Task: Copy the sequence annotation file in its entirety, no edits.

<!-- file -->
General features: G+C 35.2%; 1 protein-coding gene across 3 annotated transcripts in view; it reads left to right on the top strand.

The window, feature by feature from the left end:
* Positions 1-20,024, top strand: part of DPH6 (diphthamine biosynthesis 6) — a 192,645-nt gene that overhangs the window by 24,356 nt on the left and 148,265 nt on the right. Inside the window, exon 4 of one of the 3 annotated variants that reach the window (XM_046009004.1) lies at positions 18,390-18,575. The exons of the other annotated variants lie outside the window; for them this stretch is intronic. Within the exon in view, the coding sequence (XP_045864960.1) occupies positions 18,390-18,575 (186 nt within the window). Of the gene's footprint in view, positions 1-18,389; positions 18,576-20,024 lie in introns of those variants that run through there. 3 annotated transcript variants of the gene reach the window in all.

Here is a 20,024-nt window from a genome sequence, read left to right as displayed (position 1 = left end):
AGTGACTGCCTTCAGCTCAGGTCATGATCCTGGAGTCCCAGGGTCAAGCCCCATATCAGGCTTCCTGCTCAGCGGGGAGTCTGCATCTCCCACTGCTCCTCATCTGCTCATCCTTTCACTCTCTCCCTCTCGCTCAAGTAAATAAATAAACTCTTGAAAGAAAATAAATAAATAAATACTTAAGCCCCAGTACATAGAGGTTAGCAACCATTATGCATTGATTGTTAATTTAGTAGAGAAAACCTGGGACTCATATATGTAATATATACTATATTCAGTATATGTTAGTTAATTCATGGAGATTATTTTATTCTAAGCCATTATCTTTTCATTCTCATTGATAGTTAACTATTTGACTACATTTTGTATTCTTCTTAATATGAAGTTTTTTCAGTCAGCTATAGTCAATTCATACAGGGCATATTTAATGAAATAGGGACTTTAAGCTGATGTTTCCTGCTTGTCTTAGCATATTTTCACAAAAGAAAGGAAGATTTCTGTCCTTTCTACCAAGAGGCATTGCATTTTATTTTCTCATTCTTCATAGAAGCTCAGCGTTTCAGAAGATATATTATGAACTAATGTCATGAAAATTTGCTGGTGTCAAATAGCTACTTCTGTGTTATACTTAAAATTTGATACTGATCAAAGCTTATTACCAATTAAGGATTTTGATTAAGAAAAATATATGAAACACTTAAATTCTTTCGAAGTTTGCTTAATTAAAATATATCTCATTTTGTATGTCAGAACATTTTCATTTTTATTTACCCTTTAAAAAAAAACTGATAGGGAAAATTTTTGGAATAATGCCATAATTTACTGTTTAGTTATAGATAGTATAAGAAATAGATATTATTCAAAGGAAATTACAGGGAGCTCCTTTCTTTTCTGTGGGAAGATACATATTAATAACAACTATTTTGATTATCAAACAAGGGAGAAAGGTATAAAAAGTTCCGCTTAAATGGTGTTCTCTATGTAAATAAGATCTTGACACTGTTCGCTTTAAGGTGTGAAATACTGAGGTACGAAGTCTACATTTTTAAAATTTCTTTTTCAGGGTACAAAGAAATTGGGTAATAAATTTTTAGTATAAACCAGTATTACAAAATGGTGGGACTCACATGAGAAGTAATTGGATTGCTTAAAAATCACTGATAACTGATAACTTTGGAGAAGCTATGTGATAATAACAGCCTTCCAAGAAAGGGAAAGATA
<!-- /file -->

General features: G+C 35.2%; 1 protein-coding gene across 3 annotated transcripts in view; it reads left to right on the top strand.

The window, feature by feature from the left end:
* Positions 1-20,024, top strand: part of DPH6 (diphthamine biosynthesis 6) — a 192,645-nt gene that overhangs the window by 24,356 nt on the left and 148,265 nt on the right. Inside the window, exon 4 of one of the 3 annotated variants that reach the window (XM_046009004.1) lies at positions 18,390-18,575. The exons of the other annotated variants lie outside the window; for them this stretch is intronic. Within the exon in view, the coding sequence (XP_045864960.1) occupies positions 18,390-18,575 (186 nt within the window). Of the gene's footprint in view, positions 1-18,389; positions 18,576-20,024 lie in introns of those variants that run through there. 3 annotated transcript variants of the gene reach the window in all.

Here is a 20,024-nt window from a genome sequence, read left to right as displayed (position 1 = left end):
AGTGACTGCCTTCAGCTCAGGTCATGATCCTGGAGTCCCAGGGTCAAGCCCCATATCAGGCTTCCTGCTCAGCGGGGAGTCTGCATCTCCCACTGCTCCTCATCTGCTCATCCTTTCACTCTCTCCCTCTCGCTCAAGTAAATAAATAAACTCTTGAAAGAAAATAAATAAATAAATACTTAAGCCCCAGTACATAGAGGTTAGCAACCATTATGCATTGATTGTTAATTTAGTAGAGAAAACCTGGGACTCATATATGTAATATATACTATATTCAGTATATGTTAGTTAATTCATGGAGATTATTTTATTCTAAGCCATTATCTTTTCATTCTCATTGATAGTTAACTATTTGACTACATTTTGTATTCTTCTTAATATGAAGTTTTTTCAGTCAGCTATAGTCAATTCATACAGGGCATATTTAATGAAATAGGGACTTTAAGCTGATGTTTCCTGCTTGTCTTAGCATATTTTCACAAAAGAAAGGAAGATTTCTGTCCTTTCTACCAAGAGGCATTGCATTTTATTTTCTCATTCTTCATAGAAGCTCAGCGTTTCAGAAGATATATTATGAACTAATGTCATGAAAATTTGCTGGTGTCAAATAGCTACTTCTGTGTTATACTTAAAATTTGATACTGATCAAAGCTTATTACCAATTAAGGATTTTGATTAAGAAAAATATATGAAACACTTAAATTCTTTCGAAGTTTGCTTAATTAAAATATATCTCATTTTGTATGTCAGAACATTTTCATTTTTATTTACCCTTTAAAAAAAAACTGATAGGGAAAATTTTTGGAATAATGCCATAATTTACTGTTTAGTTATAGATAGTATAAGAAATAGATATTATTCAAAGGAAATTACAGGGAGCTCCTTTCTTTTCTGTGGGAAGATACATATTAATAACAACTATTTTGATTATCAAACAAGGGAGAAAGGTATAAAAAGTTCCGCTTAAATGGTGTTCTCTATGTAAATAAGATCTTGACACTGTTCGCTTTAAGGTGTGAAATACTGAGGTACGAAGTCTACATTTTTAAAATTTCTTTTTCAGGGTACAAAGAAATTGGGTAATAAATTTTTAGTATAAACCAGTATTACAAAATGGTGGGACTCACATGAGAAGTAATTGGATTGCTTAAAAATCACTGATAACTGATAACTTTGGAGAAGCTATGTGATAATAACAGCCTTCCAAGAAAGGGAAAGATA